So how do you really define need versus want? For example, I need affection. From friends and family of course, but I’m talking specifically in reference to a “significant other” type person. At first I thought it was a want. It seems like a frivolous thing, as long as other expression are conveyed, one could (maybe) do without affection. Frankly not having it was driving me mad. And not in a good way. I had to learn that this wasn’t a “oh, that’d be nice to have”, but a need. Layers can confuse the issue, past experiences and personal stigmas, not to mention other people’s definitions of need and want.

The Duomo roof does not need to be decorated like a queen on her birthday to function as a roof. However, there is a need for a vision to be materialized (eg. for the architect). Maybe the craftsmen felt a need to give their god a gift, something beautiful to look upon. According to John Keat (famously in Ode to a Grecian Urn), the need could be as simple as existing for the pure sake of existing.

Travel shots: Eyes and Knives

There’s a knife sticking out of her neck. If she turned more toward us, you’d see she is serving up a dish of her own eyes on that little plate. This isn’t Dia de los Muertos, or All Hallow’s Eve. Quite the opposite. It’s a bright day in May. People—not only from Siracusa, but from all over Sicily—have mobbed the town square. There is music and priests and suited sweaty men carrying a silver statue and suited sweaty women carrying the reliquary.

Meet Santa Lucia. This is one of her days. Twice a year, the town of Siracusa, Italy (pictured here) celebrates her life and her martyrdom. Although they don’t own the rights to her; she is revered worldwide by the devoted. What makes her so worthy of celebration? I guess if you’re religious, the answer is rather automatic. However, one does not become a saint easily, and there are a bevy of macabre, violent, and passionate stories making up each person’s legend that transcend religious afflictions.

Lucia (Lucy) was born in the 3rd century to Roman parents. Her father died when she was young, leaving her and her mother alone in a time that was not so friendly to women. Thankfully she came from a wealthy family. Her first act of rebellion came with a betrothal. Not only did she reject the man, she also donated her dowry to the poor.

Bitter with rejection, her fiance ratted her out to the authorities, which is when the persecution (read torture) began. The Christian legend said that she could not be moved, by the force of men, oxen, a knife in her throat, or upon having her eyes gouged out. Consequently, she became the saint to the blind and those of poor sight.

It’s rather amazing that a girl (she was 21 years old when she died), could be so sure and confident, so passionate in what she believed, that she would go against her family AND her society to stay true to those beliefs. Sure, there are many possible interpretations of her behavior. Suicidal. Disillusioned. Crazy. I prefer to believe she was resolute. Stubborn. Strong. THIS would make her quite worthy of celebration.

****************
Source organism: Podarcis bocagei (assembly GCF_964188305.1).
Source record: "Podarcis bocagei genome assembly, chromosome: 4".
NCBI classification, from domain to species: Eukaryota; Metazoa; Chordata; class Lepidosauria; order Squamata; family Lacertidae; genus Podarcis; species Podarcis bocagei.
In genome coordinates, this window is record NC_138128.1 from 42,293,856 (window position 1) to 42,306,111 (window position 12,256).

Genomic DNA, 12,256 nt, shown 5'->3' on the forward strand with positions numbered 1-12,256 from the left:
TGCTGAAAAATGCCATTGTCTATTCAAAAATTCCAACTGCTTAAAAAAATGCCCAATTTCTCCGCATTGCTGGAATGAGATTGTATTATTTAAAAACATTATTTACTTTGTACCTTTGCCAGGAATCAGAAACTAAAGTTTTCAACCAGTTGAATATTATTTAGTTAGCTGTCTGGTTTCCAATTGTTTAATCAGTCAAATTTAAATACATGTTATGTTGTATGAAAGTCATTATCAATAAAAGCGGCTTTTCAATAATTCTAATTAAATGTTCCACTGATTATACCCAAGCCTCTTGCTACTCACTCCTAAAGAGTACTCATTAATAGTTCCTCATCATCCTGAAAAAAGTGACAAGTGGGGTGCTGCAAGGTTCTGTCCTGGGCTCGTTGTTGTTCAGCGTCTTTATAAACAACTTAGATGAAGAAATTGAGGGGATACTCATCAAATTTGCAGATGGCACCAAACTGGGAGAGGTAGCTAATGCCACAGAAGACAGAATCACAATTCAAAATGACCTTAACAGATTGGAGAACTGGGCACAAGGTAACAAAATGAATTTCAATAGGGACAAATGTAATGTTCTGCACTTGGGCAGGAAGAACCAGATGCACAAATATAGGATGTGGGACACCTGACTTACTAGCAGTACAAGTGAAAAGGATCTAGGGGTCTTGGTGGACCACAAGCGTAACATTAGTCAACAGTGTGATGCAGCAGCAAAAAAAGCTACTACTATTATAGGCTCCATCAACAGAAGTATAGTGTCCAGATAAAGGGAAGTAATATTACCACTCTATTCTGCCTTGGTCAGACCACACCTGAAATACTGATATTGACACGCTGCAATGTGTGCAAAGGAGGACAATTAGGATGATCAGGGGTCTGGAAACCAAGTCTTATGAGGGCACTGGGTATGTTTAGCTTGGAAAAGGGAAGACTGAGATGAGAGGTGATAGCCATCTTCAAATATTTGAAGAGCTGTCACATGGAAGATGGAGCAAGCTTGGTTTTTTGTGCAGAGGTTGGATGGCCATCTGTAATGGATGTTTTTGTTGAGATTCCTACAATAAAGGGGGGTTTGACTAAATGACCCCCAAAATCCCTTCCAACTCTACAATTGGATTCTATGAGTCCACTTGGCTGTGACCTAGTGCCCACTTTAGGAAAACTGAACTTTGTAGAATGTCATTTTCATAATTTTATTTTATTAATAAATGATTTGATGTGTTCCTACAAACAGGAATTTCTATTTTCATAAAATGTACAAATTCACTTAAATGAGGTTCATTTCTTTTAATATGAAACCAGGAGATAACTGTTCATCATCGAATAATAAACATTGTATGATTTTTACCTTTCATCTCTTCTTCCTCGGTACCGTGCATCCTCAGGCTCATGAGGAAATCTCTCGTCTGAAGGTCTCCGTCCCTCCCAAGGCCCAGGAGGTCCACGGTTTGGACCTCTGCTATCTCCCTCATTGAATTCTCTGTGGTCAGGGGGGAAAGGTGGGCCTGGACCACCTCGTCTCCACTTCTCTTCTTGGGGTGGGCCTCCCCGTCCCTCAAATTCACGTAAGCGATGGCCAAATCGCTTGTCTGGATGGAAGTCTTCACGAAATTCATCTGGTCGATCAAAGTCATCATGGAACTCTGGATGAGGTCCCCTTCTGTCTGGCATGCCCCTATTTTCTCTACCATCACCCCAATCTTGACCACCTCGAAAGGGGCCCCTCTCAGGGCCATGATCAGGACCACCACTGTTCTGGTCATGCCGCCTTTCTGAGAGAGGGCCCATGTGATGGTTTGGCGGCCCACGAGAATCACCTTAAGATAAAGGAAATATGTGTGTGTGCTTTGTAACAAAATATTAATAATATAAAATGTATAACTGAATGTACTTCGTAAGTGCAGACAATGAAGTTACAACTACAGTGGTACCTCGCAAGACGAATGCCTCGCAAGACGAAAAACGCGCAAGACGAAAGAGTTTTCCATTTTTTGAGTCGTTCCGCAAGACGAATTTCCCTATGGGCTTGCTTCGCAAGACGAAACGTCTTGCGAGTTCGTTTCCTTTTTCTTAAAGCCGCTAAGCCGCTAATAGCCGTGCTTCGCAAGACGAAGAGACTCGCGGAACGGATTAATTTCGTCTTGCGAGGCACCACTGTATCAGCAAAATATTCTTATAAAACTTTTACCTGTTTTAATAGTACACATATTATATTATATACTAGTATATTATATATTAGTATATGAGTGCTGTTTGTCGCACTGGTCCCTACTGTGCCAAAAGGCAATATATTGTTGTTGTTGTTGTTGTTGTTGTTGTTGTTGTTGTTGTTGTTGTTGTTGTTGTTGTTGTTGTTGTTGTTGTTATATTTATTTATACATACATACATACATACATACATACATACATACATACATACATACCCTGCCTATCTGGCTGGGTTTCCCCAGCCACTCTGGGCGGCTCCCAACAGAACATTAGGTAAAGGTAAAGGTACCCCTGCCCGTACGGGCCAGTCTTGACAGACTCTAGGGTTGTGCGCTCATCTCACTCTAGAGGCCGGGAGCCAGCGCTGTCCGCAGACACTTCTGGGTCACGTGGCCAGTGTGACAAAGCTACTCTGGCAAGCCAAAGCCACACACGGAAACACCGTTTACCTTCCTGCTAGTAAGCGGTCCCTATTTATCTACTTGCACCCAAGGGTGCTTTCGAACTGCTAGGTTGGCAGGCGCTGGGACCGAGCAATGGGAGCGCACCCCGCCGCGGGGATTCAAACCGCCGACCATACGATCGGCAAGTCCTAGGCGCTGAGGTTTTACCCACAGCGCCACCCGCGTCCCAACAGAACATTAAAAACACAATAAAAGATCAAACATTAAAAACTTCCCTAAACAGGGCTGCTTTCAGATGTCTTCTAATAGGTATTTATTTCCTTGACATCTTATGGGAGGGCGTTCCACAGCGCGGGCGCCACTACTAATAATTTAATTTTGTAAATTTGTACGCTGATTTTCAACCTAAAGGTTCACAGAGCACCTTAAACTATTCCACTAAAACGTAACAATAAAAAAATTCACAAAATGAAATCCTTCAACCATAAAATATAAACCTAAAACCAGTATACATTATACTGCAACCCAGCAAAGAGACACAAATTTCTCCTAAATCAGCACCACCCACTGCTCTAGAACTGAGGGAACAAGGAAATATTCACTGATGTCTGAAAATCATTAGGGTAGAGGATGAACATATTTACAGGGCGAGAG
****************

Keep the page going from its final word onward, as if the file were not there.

Photo Friday

Forza Napoli by InkSpot's Blot
Forza Napoli, a photo by InkSpot’s Blot on Flickr.

Do you ever get stuck in something? Like a general notion of how to do something comes to you from some nebulous place and you tear your teeth into it, clench your jaws, and breathe madly through your nose, and you won’t let go.

Umm. Hmm. Maybe it’s just me.

I got trapped in the thought that I should only post “new” photos (nevermind the THOUSANDS I’ve taken in my lifetime). However it’s a busy new year, and I have not had much time for adventuring (yet). I have all these cool photos from years past that would be awesome to share (like this one).

This is a god. Or at least a statue of one. He represents the Nile River (if I remember correctly) and the abundance that springs from it. Of course, cultures appropriate each others’ best stories, integrate them into whatever the prevailing ideology is. I’m sure this guy was Greek-ified, then Roman-fied.

In this image, he’s soccer-fied. It will be no surprise to many that Italians love soccer. Maybe love is a weak word. They are fanatical.

During the 2007 soccer season, Mr. Nile was dressed up to represent his team. Forza Napoli. A thrill of delight surged through me when I saw him. We were in a typical Neapolitan vicolo. You can see the fading red paint, a color peculiar to historic Neapolitan architecture. The groomed flowers are a nice reminder that, though we were walking through history, on streets that were hundreds, if not thousands of years old, this was still someone’s home. And even though conquerers have come and gone, the remnants they left behind have, in some cases, have been accepted as family.